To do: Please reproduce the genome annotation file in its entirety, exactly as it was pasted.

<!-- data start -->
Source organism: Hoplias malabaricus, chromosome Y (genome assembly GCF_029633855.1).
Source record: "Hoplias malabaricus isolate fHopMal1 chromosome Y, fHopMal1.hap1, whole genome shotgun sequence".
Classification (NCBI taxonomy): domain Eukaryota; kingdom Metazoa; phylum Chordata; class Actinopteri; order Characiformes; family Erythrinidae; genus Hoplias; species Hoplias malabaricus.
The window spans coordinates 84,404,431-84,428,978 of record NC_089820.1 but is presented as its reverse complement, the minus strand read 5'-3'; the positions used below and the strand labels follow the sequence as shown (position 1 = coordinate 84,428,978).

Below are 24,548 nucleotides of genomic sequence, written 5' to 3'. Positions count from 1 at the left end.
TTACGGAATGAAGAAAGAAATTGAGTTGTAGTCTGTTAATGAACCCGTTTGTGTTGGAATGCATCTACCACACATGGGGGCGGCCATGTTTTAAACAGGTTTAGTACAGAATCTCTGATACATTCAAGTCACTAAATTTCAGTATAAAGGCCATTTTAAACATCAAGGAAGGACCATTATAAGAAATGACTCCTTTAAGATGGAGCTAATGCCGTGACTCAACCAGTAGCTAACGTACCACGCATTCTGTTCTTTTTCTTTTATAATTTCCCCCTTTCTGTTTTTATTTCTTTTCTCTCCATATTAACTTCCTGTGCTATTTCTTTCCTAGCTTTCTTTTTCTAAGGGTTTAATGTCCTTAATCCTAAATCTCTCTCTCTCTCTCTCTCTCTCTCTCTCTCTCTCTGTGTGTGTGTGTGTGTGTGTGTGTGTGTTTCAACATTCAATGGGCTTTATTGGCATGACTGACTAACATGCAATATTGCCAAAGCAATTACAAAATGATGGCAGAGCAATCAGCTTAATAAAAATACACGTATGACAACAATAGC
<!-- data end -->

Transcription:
Source organism: Hoplias malabaricus, chromosome Y (genome assembly GCF_029633855.1).
Source record: "Hoplias malabaricus isolate fHopMal1 chromosome Y, fHopMal1.hap1, whole genome shotgun sequence".
Classification (NCBI taxonomy): domain Eukaryota; kingdom Metazoa; phylum Chordata; class Actinopteri; order Characiformes; family Erythrinidae; genus Hoplias; species Hoplias malabaricus.
The window spans coordinates 84,404,431-84,428,978 of record NC_089820.1 but is presented as its reverse complement, the minus strand read 5'-3'; the positions used below and the strand labels follow the sequence as shown (position 1 = coordinate 84,428,978).

Below are 24,548 nucleotides of genomic sequence, written 5' to 3'. Positions count from 1 at the left end.
TTACGGAATGAAGAAAGAAATTGAGTTGTAGTCTGTTAATGAACCCGTTTGTGTTGGAATGCATCTACCACACATGGGGGCGGCCATGTTTTAAACAGGTTTAGTACAGAATCTCTGATACATTCAAGTCACTAAATTTCAGTATAAAGGCCATTTTAAACATCAAGGAAGGACCATTATAAGAAATGACTCCTTTAAGATGGAGCTAATGCCGTGACTCAACCAGTAGCTAACGTACCACGCATTCTGTTCTTTTTCTTTTATAATTTCCCCCTTTCTGTTTTTATTTCTTTTCTCTCCATATTAACTTCCTGTGCTATTTCTTTCCTAGCTTTCTTTTTCTAAGGGTTTAATGTCCTTAATCCTAAATCTCTCTCTCTCTCTCTCTCTCTCTCTCTCTCTCTCTGTGTGTGTGTGTGTGTGTGTGTGTGTGTTTCAACATTCAATGGGCTTTATTGGCATGACTGACTAACATGCAATATTGCCAAAGCAATTACAAAATGATGGCAGAGCAATCAGCTTAATAAAAATACACGTATGACAACAATAGC